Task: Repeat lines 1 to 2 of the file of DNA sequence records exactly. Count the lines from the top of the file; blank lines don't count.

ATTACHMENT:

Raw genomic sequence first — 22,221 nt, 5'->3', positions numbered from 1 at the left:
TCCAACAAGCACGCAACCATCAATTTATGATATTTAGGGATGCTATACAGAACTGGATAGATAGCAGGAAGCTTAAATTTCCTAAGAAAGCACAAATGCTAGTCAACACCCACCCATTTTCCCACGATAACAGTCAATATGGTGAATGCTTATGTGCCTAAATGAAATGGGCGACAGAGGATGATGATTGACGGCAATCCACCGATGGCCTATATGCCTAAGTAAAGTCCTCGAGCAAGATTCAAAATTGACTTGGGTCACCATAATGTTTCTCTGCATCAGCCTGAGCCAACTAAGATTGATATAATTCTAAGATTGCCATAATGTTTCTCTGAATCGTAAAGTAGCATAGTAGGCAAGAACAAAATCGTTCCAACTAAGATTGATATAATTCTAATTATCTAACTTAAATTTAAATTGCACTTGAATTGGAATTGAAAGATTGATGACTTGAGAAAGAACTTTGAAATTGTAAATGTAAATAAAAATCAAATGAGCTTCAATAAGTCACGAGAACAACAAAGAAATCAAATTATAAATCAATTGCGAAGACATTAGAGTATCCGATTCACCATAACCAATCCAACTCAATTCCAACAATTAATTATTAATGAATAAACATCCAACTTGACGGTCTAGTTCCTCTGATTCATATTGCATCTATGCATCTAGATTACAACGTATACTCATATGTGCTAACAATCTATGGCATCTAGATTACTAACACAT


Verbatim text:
Raw genomic sequence first — 22,221 nt, 5'->3', positions numbered from 1 at the left:
TCCAACAAGCACGCAACCATCAATTTATGATATTTAGGGATGCTATACAGAACTGGATAGATAGCAGGAAGCTTAAATTTCCTAAGAAAGCACAAATGCTAGTCAACACCCACCCATTTTCCCACGATAACAGTCAATATGGTGAATGCTTATGTGCCTAAATGAAATGGGCGACAGAGGATGATGATTGACGGCAATCCACCGATGGCCTATATGCCTAAGTAAAGTCCTCGAGCAAGATTCAAAATTGACTTGGGTCACCATAATGTTTCTCTGCATCAGCCTGAGCCAACTAAGATTGATATAATTCTAAGATTGCCATAATGTTTCTCTGAATCGTAAAGTAGCATAGTAGGCAAGAACAAAATCGTTCCAACTAAGATTGATATAATTCTAATTATCTAACTTAAATTTAAATTGCACTTGAATTGGAATTGAAAGATTGATGACTTGAGAAAGAACTTTGAAATTGTAAATGTAAATAAAAATCAAATGAGCTTCAATAAGTCACGAGAACAACAAAGAAATCAAATTATAAATCAATTGCGAAGACATTAGAGTATCCGATTCACCATAACCAATCCAACTCAATTCCAACAATTAATTATTAATGAATAAACATCCAACTTGACGGTCTAGTTCCTCTGATTCATATTGCATCTATGCATCTAGATTACAACGTATACTCATATGTGCTAACAATCTATGGCATCTAGATTACTAACACAT